Restrictions on the use of Protocol no. 16 would be unjustified
Be that as it may, and in the rather theoretical event of a supreme court not bound to go before the ECJ under 267 TFEU – whatever the reason – and choosing to ask the ECtHR for an advisory opinion, it is clear that the subject matter of a valid request could only be an issue relating to the Convention and not to EU law, as the ECtHR has no competence to interpret EU law. What are the options available to the ECtHR in such a situation?
In answering that question, one should bear in mind that the ECtHR has always been very anxious to respect the autonomy of EU law and to avoid every decision capable of encroaching on it. This is illustrated not only by its case-law but also by its constant efforts to secure the participation of the EU institutions, and notably the European Commission, as a third party in proceedings where EU law is involved. Moreover, one of the key principles underpinning the DAA has been the preservation of that autonomy, in line with Protocol 8 to the Treaty of Lisbon. This philosophy has been explicitly supported all along the negotiations of the DAA by the Council of Europe and the ECtHR, for the obvious reason that the ECtHR has no interest whatsoever in interfering with the autonomy of EU law. It is neither its competence nor its task to do so.
Under these circumstances, one may ask how realistic it is to assume that the panel of the ECtHR in charge of selecting the requests for an advisory opinion would accept a request from a “forum shopping court” in the first place, if it appeared that it raises an issue of EU law.
Secondly, even assuming that the Panel would nonetheless accept such a request, for example because it also involves other issues which are unrelated to EU law, how realistic is it to assume that, if it proved necessary for its reasoning, the ECtHR would not rely in its opinion on the views expressed by the ECJ in its first ruling? And should the ECtHR have any doubts on this score, how realistic is it to assume that it would not decline altogether to touch on any EU law issue being raised, whilst potentially addressing the others?
In fact, this appears to be nothing but another level where the classical distribution of labour between the two European Courts – the Convention issues are for the ECtHR, the EU law issues for the ECJ – should come into play. In practice, however, things are often mixed or intertwined and the dividing lines sometimes blurred. Supreme courts may have difficulties in coming to terms with the resulting complexity. What is needed, therefore, in such situations, is not a general ban on the use of Protocol no. 16 but straightforward coordinated cooperation between the two European Courts. What is decisive here is not so much which of the two European Courts speaks first but what it says, i.e. whether it remains within the limits of its own competence. If this is the case, it becomes rather irrelevant whether Luxembourg or Strasbourg is being interrogated first by a domestic supreme court, as in their respective fields of competence, each European court would always be the only one and therefore the first to speak.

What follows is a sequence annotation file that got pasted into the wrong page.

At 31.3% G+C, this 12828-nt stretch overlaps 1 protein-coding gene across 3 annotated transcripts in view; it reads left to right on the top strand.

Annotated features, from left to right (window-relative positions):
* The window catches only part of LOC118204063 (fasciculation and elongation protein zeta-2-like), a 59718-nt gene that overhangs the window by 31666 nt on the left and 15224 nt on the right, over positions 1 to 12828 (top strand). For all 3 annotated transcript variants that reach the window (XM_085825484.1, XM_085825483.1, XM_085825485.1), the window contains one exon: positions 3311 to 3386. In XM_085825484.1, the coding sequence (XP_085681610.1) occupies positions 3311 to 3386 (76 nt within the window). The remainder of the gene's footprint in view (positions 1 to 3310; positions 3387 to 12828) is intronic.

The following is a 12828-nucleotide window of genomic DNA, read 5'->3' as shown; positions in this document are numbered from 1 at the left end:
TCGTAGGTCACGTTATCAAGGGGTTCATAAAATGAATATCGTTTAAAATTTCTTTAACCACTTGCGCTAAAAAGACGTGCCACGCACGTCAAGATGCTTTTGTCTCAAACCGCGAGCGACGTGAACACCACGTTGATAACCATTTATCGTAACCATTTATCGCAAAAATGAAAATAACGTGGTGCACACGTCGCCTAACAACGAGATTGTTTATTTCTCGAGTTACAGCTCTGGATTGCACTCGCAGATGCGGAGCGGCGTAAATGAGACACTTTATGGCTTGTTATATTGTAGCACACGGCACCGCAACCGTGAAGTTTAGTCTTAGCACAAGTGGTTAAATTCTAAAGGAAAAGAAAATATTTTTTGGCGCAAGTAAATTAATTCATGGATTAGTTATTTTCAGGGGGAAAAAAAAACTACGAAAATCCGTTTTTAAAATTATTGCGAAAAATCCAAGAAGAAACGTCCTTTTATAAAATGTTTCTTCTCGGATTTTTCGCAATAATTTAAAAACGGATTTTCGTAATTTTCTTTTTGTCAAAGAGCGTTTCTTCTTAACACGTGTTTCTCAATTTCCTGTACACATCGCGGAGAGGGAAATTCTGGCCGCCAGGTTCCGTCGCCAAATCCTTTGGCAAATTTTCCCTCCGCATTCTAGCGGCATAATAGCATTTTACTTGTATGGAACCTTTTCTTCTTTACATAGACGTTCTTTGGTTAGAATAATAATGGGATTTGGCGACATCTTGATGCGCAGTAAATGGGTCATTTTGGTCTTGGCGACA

Thirdly, and for the sake of argument: even if the ECtHR pronounced itself – by mistake – on an EU law issue among other issues not related to EU law, its opinion – which, by definition, is not binding – would be even less binding in respect of the EU law issue involved, for lack of competence. Nothing would then prevent a supreme court from going again before the ECJ as regards the EU law issues involved in the case.
How much autonomy can there be in the field of fundamental rights?
That being said, a distinction should be made between EU law autonomy in the field of fundamental rights and elsewhere. Quite apart from the general question whether all fundamental rights lend themselves to being the subject of interpretations varying from one legal system to another, the fact remains that there is one area where, by virtue of Article 52 § 3 of the Charter of Fundamental Rights, EU law has itself limited the scope of its autonomy, namely as regards those rights which the Charter has borrowed directly from the Convention.
This provision indeed reads: “In so far as this Charter contains rights which correspond to rights guaranteed by the Convention for the Protection of Human Rights and Fundamental Freedoms, the meaning and scope of those rights shall be the same as those laid down by the said Convention. This provision shall not prevent Union law providing more extensive protection”. Thus, insofar as, in pursuance of this provision, the Charter refers to the Convention in determining the minimum level of protection of a right enshrined therein, EU law itself agrees not to interpret this right completely autonomously and, in contrast, relies indirectly on the ECtHR. Moreover, after EU-accession the Convention will become part of EU law.